Those who survived the catastrophe will never want to visit Pripyat and Chernobyl again. More than three decades have passed since the beginning of the liquidation of the consequences of the accident at the Chernobyl nuclear power plant. The greatest radiation catastrophe on a planetary scale shook the whole world. The radiation did not only touch everyone, but it, like on X-ray film, continues to remind us how even what seems safe at first glance requires great care in the people’s hands.
The human memory is arranged in such a way that without ‘historical and creative reminders’, even fateful moments begin to fade in the confusion of everyday life, and sometimes disappear forever. That is why the Chernobyl visit is incredibly popular because only by looking into the past, people begin to appreciate the present, striving for a better future.
An echo of eyewitnesses: everything is still the same
People who survived this disaster, even thirty years later, are ready to talk about it for hours. When they visit Chernobyl today, they note that normal life here has stopped only for people. Autumn rains are replaced by a cold winter breeze, storks return there to their nests in spring, and in summer it is still unbearably hot.
Radioactive iodine decays within the first two weeks after the accidental release. Cesium is stored in the soil for 90 years. Strontium – even longer. Over time, the poison leaves the ground, washed away by rains and floods. But it does not happen immediately. It was Saturday. After the weekend, the radiologists went to work and saw that the background was off scale, but decided that it was all due to broken devices. In irradiated Kyiv, people calmly went to the rally, planted potatoes in the gardens, and sang Soviet songs. It wasn’t until a few weeks later that it became clear what had happened.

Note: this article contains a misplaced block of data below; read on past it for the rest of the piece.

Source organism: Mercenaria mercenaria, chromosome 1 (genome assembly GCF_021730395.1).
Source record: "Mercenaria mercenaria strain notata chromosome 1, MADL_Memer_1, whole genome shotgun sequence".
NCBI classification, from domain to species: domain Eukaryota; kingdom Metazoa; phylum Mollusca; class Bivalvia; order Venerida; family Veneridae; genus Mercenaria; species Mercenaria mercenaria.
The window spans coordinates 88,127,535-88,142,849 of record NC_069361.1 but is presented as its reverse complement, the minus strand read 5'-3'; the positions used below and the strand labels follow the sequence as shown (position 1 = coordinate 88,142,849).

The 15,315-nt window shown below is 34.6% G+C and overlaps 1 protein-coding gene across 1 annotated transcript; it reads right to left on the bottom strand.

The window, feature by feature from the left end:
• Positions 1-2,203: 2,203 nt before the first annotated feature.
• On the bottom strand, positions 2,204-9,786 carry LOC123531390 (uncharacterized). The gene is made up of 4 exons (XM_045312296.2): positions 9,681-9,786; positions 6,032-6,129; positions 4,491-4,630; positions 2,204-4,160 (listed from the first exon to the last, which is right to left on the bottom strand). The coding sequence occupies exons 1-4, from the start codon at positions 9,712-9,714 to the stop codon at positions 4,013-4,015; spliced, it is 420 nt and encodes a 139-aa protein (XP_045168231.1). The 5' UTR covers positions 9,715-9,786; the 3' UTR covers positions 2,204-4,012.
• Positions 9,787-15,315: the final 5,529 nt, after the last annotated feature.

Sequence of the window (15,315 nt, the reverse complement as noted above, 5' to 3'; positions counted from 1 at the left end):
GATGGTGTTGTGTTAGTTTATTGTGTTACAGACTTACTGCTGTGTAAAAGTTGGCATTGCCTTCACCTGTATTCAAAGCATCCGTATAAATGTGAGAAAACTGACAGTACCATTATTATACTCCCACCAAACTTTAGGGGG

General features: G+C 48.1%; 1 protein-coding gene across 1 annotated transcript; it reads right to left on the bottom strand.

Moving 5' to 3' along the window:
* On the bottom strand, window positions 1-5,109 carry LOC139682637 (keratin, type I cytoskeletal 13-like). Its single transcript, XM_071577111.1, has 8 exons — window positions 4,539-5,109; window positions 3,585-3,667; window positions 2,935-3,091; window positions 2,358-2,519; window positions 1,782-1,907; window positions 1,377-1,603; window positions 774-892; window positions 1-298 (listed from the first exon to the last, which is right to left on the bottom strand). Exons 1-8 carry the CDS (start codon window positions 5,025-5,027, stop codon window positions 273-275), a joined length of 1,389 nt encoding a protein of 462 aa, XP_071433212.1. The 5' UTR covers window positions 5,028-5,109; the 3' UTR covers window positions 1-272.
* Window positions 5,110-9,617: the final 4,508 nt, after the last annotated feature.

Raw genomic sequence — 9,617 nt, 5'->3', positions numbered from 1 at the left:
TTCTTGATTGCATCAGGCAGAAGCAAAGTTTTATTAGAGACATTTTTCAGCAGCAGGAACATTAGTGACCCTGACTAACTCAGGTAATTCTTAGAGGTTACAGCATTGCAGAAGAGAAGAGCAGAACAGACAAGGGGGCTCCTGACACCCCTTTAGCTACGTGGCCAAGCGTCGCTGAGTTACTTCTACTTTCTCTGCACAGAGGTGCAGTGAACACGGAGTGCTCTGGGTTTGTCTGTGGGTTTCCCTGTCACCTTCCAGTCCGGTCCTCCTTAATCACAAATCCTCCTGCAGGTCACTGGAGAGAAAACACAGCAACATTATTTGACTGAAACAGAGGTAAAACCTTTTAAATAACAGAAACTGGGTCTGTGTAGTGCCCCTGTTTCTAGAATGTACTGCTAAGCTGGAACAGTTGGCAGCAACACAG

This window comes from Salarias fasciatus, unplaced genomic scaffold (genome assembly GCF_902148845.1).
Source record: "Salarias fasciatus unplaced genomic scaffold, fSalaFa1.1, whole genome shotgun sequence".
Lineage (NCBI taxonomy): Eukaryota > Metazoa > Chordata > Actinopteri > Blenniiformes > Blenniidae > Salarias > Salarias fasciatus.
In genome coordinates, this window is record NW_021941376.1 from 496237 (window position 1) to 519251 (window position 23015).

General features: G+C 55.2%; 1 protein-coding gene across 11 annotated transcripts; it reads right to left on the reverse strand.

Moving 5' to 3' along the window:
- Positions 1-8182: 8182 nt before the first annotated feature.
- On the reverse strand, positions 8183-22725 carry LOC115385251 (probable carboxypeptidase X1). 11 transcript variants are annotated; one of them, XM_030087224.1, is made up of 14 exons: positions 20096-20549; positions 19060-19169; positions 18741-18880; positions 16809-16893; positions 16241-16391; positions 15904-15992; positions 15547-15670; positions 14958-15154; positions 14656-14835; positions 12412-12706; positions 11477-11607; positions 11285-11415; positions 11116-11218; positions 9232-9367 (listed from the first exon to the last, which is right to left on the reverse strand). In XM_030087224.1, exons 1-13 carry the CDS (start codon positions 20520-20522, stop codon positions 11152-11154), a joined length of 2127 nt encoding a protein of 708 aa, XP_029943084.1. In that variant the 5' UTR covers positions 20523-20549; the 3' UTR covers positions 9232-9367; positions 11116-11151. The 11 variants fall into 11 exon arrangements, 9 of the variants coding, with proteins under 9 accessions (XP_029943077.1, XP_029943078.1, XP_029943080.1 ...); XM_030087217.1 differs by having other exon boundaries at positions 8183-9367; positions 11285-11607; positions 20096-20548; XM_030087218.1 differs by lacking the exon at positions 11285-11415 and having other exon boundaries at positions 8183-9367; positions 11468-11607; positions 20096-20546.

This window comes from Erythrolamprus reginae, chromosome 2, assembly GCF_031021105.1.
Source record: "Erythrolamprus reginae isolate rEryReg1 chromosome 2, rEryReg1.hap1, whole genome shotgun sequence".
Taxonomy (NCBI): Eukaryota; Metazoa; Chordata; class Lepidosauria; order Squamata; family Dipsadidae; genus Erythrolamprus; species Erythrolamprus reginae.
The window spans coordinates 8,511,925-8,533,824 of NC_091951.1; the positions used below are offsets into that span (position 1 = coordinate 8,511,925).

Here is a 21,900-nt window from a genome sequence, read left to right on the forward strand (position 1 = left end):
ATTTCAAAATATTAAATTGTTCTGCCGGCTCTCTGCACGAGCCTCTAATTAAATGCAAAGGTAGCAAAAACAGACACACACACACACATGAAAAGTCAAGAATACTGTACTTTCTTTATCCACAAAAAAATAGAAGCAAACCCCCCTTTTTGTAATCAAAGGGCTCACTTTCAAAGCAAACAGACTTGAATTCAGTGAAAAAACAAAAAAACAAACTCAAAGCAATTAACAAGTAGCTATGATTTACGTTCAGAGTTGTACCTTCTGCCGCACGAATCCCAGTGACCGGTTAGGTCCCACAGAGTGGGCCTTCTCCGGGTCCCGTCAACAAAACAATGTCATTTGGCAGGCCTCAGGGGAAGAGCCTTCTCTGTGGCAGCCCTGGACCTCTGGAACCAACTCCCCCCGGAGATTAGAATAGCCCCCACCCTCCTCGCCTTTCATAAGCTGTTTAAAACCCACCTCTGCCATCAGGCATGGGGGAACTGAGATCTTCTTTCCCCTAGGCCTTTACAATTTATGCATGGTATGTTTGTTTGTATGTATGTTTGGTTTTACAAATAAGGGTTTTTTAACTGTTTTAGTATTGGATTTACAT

Eyewitnesses who still visit Pripyat note that:
- Only plant workers saw the explosion themselves. The flame. Everything seemed to be glowing. The whole sky was in terrible flames.
- The evacuation was conducted in columns of many buses and trucks which were sent for people every 10 minutes.
- The alarming helicopters flew as if in a war. Incredible imported food, bananas and canned food, which were massively imported for people into the villages in order for them not to plant and sow anything on that spring.
- In order not to raise panic, evacuated residents on April 27 were promised a return to usual life in three days.
But more than 30 years passed and one possible way to look back in the future, to visit the place of their birth is Pripyat tours. Pure water. Pure land. Clean air and wind. This is so little, so natural – and too much. This becomes clear to someone who once lost everything. Every spring storks return home but what about people who lost their homes forever?
© 2023 The Havok Journal